The Myth, the Legend, and the Truth of Fiction
Born in a small town in the Annapolis Valley in Nova Scotia. The town is still too small to even have a name. The hospital where George was born is no longer a hospital but even more surprisingly, is not used as a commemorative shrine.
The elementary school where George attended from kindergarten to grade 6 has been torn down.
The junior high school is now the town hall and library. The hallway and rooms in this building have totally shrunk since George went to school there.
For grades 10 to 12, George was bussed to a regional high school where the student population matched the population of his small unnamed birthplace (about 1,400 souls). This regional high school still looks like a cross between a bunker, a suburban shopping mall and an ineffective fortress. It is unknown whether high school students continue to drop acid on the bus on the way to school. Familiar with the movie Dazed and Confused about high school students graduating in 1976? This is George’s exact vintage, and except for being set in Texas, this movie is an accurate depiction of the scene which was high school. And now that the 70’s are here again, George is having incessant fashion flashbacks.
To the horror of his parents, George bought a motorcycle (a Kawazaki 250 cc street bike, with three big swoopy chrome mufflers). This snappy machine went like a bat out of hell, and the times being what they were, and having developed the theory that wind in the face was sobering, it is amazing that George is still alive. That combination of willful ignorance and self-destructive tendencies is often lethal. And yet he did survive, and left his home town, attending university first at Acadia, and then moving to Toronto, which was at the time, just as it is now, the very centre of the known universe.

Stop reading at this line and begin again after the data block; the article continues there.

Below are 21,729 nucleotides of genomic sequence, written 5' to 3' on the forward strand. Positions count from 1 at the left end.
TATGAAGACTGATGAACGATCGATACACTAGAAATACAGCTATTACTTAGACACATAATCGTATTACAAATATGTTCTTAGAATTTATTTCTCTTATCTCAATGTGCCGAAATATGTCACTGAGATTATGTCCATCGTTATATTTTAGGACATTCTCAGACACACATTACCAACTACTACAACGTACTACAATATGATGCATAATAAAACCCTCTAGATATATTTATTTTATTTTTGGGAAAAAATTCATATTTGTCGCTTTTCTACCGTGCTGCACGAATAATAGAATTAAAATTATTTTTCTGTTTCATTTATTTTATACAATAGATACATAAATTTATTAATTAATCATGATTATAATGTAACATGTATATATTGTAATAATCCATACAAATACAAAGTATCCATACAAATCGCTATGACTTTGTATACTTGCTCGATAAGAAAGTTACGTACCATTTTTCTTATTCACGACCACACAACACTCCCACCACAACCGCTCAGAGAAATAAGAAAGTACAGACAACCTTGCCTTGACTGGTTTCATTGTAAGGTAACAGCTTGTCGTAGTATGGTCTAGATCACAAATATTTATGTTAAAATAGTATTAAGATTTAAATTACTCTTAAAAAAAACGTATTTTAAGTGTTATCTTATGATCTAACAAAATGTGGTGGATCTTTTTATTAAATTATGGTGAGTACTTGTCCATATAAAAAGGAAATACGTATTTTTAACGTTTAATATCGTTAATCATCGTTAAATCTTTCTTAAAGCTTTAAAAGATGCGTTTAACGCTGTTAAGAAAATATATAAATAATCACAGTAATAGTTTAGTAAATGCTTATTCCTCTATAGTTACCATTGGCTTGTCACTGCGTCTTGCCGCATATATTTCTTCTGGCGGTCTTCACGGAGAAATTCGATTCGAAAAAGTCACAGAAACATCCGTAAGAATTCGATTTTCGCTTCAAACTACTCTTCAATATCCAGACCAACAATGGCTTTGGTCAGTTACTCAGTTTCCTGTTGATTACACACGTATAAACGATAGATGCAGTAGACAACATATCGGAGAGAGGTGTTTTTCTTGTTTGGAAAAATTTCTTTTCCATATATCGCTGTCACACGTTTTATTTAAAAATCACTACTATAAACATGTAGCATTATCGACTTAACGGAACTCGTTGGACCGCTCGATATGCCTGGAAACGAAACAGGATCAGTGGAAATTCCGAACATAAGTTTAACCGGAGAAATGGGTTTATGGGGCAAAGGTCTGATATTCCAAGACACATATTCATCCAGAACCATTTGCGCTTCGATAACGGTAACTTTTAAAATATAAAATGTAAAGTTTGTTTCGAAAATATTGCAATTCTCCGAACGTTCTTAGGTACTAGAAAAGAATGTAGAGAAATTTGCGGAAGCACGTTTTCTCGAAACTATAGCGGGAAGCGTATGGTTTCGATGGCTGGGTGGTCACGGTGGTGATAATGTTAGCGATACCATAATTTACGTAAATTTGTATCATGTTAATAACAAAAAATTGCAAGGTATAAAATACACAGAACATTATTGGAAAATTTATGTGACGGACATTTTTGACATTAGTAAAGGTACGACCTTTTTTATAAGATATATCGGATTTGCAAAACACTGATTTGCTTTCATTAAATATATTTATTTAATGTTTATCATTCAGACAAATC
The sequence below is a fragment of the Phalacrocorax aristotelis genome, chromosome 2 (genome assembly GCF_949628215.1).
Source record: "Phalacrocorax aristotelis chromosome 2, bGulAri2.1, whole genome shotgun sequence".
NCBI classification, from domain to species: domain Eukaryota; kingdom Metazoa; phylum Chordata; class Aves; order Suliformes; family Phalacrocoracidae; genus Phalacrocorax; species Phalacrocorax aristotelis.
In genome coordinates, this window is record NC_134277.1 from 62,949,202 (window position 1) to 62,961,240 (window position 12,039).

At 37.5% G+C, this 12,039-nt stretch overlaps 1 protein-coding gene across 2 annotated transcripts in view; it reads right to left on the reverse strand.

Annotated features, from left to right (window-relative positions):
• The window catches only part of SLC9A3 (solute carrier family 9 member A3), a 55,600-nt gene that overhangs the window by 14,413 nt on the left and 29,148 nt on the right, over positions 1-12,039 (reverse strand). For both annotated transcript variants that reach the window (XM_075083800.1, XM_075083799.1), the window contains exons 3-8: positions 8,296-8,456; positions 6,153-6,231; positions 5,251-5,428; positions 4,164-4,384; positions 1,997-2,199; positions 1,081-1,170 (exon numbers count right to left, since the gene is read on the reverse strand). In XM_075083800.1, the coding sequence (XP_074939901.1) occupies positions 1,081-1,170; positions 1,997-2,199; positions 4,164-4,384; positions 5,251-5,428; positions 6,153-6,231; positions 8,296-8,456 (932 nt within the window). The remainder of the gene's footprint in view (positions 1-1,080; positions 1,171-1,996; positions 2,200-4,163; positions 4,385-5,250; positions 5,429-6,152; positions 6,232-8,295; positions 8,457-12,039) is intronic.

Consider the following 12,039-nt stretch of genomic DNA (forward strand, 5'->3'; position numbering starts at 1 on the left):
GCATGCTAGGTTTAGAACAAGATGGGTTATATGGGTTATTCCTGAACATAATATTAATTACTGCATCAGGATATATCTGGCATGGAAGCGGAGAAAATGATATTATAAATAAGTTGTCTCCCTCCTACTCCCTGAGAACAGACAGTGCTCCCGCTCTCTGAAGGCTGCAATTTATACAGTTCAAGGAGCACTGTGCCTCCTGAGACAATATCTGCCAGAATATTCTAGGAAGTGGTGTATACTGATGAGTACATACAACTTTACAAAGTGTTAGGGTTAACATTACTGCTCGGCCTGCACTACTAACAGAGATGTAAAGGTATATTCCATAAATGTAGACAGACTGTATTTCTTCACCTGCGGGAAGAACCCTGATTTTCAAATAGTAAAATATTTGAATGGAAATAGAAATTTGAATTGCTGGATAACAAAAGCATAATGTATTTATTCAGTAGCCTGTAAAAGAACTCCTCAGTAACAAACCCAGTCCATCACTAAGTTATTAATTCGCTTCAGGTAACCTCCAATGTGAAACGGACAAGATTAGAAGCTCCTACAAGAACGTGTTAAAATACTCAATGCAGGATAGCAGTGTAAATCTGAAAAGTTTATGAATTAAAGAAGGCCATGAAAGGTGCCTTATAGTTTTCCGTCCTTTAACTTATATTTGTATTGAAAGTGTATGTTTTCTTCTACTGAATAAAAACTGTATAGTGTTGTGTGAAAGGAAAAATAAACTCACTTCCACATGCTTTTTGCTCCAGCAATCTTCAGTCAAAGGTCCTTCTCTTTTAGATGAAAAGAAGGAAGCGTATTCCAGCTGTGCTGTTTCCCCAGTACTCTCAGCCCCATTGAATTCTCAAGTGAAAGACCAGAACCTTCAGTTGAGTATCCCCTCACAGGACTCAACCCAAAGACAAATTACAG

George K. Ilsley was born and raised in Nova Scotia and is a graduate of Acadia University and Osgoode Hall Law School of York University. Being young and foolish at the time, he chose not to become a lawyer. He then took some time off to acquire life experience, a task that remains incomplete. He tried to travel, but the world is a big place and he did not get far. He does however continue to adore the Himalayas, and in general is a bit obsessed with anything to do with Tibet, Mount Everest, and red pandas.
One of the foremost interpreters of Tibetan Buddhism, Dzongsar Khyentse Rinpoche was born in Bhutan in 1961 and recognized as a reincarnation in the Khyentse lineage of teachers renowned for their non-sectarian wisdom and insight. The founder of Siddhartha’s Intent International
, Dzongsar Rinpoche has teaching centres throughout the world, and regularly travels between Canada, California, Germany, India, Hong Kong, Taiwan and Australia.
In the photos above Rinpoche is teaching from The Way of the Bodhisattva, an eighth century text by the Indian scholar Shantideva. This classic text (the Bodhicharyavatara) and the Bodhisattva vow inspired the dedication to my short fiction collection:
"Dedicated to the enlightenment of all sentient beings."